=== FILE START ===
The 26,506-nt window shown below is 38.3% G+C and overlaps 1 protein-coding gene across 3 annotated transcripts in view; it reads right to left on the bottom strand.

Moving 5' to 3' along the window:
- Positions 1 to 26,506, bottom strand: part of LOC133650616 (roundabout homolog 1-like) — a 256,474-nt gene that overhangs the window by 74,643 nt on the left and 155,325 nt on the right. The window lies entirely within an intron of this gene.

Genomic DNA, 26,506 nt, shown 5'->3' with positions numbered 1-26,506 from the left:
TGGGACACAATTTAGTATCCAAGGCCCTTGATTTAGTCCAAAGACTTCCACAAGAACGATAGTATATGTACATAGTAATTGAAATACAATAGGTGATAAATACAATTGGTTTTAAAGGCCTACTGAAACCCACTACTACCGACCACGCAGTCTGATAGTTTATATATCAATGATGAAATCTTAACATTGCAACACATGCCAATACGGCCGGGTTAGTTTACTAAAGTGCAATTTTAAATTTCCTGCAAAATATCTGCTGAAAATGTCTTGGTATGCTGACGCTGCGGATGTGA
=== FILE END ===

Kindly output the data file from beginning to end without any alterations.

The 26,506-nt window shown below is 38.3% G+C and overlaps 1 protein-coding gene across 3 annotated transcripts in view; it reads right to left on the bottom strand.

Moving 5' to 3' along the window:
- Positions 1 to 26,506, bottom strand: part of LOC133650616 (roundabout homolog 1-like) — a 256,474-nt gene that overhangs the window by 74,643 nt on the left and 155,325 nt on the right. The window lies entirely within an intron of this gene.

Genomic DNA, 26,506 nt, shown 5'->3' with positions numbered 1-26,506 from the left:
TGGGACACAATTTAGTATCCAAGGCCCTTGATTTAGTCCAAAGACTTCCACAAGAACGATAGTATATGTACATAGTAATTGAAATACAATAGGTGATAAATACAATTGGTTTTAAAGGCCTACTGAAACCCACTACTACCGACCACGCAGTCTGATAGTTTATATATCAATGATGAAATCTTAACATTGCAACACATGCCAATACGGCCGGGTTAGTTTACTAAAGTGCAATTTTAAATTTCCTGCAAAATATCTGCTGAAAATGTCTTGGTATGCTGACGCTGCGGATGTGA